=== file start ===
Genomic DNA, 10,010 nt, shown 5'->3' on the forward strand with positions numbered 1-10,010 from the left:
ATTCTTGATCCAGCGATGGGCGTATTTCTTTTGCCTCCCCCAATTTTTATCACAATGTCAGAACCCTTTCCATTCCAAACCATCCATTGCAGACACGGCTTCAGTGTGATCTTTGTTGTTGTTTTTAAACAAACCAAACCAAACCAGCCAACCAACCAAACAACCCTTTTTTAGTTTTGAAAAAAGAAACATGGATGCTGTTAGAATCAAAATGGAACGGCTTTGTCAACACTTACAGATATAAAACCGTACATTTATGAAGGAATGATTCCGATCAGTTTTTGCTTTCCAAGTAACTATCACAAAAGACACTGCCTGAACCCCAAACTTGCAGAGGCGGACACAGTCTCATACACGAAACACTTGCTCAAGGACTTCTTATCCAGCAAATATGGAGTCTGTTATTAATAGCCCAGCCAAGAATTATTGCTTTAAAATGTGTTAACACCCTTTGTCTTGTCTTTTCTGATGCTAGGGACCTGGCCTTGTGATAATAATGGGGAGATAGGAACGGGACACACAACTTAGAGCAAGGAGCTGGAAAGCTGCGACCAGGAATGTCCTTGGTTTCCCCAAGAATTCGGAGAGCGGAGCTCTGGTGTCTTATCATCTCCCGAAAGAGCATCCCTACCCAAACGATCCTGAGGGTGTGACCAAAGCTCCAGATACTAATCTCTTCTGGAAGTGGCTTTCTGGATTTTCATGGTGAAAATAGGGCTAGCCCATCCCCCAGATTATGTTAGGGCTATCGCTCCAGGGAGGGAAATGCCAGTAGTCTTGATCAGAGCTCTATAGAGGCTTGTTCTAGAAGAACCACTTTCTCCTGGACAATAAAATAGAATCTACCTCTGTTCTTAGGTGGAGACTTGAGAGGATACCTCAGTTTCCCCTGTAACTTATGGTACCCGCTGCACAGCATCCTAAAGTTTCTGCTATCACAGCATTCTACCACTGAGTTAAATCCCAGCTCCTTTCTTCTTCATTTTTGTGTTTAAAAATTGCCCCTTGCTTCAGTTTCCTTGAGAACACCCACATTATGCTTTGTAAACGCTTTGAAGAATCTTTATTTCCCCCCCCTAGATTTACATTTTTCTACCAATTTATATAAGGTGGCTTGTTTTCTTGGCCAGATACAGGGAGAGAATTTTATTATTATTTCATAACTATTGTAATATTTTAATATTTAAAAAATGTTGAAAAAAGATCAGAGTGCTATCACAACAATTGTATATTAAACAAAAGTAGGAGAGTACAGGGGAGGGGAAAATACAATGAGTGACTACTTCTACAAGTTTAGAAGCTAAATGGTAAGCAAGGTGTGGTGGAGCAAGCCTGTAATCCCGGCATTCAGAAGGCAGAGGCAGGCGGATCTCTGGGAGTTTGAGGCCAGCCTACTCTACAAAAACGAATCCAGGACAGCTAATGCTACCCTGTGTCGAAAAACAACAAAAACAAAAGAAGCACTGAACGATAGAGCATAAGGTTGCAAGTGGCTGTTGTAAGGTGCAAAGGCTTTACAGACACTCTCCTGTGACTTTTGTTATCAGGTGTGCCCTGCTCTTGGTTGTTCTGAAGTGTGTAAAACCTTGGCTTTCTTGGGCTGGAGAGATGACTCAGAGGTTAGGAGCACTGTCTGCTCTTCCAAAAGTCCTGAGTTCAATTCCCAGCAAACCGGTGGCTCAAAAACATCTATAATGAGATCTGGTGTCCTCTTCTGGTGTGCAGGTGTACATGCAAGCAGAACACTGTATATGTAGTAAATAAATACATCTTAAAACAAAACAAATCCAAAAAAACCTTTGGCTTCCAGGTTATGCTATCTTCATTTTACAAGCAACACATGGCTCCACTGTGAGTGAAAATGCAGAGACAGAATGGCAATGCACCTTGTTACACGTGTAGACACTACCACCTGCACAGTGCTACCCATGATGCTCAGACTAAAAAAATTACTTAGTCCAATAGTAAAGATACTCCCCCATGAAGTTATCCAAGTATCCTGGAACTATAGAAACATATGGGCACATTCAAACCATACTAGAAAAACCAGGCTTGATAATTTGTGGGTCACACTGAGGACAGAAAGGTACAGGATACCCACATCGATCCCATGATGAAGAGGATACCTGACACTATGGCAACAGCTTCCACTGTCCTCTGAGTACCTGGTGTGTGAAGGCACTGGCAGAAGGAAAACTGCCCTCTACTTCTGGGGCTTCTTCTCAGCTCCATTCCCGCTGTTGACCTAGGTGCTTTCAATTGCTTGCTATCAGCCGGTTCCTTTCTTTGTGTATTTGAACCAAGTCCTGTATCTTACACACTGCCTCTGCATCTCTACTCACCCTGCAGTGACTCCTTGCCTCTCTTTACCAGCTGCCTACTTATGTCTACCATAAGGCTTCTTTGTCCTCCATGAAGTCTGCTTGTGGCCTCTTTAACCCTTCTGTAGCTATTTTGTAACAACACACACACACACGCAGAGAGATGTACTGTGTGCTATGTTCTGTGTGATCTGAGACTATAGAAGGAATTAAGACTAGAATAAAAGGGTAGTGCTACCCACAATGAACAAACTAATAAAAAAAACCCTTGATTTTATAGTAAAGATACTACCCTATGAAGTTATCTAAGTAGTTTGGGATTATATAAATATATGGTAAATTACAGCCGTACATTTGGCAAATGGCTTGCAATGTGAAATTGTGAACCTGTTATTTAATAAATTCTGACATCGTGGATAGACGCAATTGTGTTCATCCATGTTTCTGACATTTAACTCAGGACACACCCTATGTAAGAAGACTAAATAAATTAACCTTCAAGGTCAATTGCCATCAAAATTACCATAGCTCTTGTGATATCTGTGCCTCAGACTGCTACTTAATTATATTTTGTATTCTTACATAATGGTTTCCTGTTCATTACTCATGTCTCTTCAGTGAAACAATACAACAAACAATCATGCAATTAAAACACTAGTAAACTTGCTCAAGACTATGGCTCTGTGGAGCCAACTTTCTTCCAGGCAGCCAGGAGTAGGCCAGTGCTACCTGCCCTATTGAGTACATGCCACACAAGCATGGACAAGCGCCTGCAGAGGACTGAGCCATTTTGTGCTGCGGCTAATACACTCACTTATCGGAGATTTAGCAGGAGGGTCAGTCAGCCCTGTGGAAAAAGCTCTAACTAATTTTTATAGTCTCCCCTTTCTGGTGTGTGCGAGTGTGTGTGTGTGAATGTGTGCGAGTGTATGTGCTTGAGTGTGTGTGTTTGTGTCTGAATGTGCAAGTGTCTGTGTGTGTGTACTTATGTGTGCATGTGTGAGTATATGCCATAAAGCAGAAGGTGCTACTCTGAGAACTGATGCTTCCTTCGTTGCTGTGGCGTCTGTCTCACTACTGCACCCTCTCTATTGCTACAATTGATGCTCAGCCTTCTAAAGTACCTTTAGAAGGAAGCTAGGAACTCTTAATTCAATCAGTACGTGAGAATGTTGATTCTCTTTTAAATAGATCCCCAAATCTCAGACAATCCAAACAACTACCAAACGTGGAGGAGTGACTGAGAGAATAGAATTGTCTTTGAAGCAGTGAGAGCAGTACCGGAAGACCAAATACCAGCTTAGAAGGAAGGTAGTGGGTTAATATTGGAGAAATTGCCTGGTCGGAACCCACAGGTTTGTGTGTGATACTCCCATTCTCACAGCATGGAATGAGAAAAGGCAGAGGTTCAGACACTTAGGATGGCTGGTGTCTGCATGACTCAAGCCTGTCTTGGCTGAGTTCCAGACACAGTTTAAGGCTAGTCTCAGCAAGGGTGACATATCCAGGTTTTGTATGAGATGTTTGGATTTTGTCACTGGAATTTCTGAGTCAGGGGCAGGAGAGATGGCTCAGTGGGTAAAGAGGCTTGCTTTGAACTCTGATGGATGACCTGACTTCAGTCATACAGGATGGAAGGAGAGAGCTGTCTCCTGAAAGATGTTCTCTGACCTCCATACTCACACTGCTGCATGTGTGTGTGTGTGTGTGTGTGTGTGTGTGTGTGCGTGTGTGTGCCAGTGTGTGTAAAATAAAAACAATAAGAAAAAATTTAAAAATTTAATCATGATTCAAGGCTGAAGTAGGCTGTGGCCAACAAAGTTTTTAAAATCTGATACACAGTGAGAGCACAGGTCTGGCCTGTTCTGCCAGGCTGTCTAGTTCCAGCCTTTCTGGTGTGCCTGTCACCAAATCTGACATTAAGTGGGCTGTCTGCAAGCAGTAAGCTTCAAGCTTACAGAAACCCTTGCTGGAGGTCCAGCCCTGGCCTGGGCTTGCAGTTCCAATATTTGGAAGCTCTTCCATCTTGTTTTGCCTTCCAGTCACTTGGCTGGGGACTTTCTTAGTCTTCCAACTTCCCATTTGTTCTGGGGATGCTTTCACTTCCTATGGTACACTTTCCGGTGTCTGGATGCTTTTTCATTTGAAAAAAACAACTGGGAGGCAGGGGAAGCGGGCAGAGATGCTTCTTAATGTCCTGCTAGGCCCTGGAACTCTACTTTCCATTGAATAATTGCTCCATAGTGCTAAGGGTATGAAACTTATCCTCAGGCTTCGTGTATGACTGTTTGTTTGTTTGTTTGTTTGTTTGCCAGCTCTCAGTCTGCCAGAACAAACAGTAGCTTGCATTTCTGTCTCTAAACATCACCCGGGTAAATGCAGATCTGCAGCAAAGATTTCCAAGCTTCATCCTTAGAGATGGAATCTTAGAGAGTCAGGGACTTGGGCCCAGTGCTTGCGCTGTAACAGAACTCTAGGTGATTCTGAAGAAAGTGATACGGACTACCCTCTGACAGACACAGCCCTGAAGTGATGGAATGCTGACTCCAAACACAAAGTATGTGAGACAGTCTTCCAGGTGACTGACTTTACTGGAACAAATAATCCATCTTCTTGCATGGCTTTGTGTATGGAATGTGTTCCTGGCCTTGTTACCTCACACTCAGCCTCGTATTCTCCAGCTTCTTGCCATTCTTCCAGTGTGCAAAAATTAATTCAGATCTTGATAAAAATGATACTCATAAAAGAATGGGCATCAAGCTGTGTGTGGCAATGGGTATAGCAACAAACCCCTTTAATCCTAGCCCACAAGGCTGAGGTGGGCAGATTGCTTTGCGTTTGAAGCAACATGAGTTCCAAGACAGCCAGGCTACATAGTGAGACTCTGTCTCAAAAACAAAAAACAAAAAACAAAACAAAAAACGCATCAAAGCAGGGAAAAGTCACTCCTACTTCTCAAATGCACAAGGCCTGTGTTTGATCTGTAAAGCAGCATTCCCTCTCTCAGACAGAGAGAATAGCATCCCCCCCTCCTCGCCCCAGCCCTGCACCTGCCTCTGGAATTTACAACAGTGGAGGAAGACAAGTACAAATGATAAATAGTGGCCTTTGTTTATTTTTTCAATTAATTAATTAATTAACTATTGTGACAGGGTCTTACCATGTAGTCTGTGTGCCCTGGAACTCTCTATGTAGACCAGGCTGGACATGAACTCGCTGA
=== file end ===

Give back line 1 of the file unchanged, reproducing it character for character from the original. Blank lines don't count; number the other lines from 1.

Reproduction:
Genomic DNA, 10,010 nt, shown 5'->3' on the forward strand with positions numbered 1-10,010 from the left: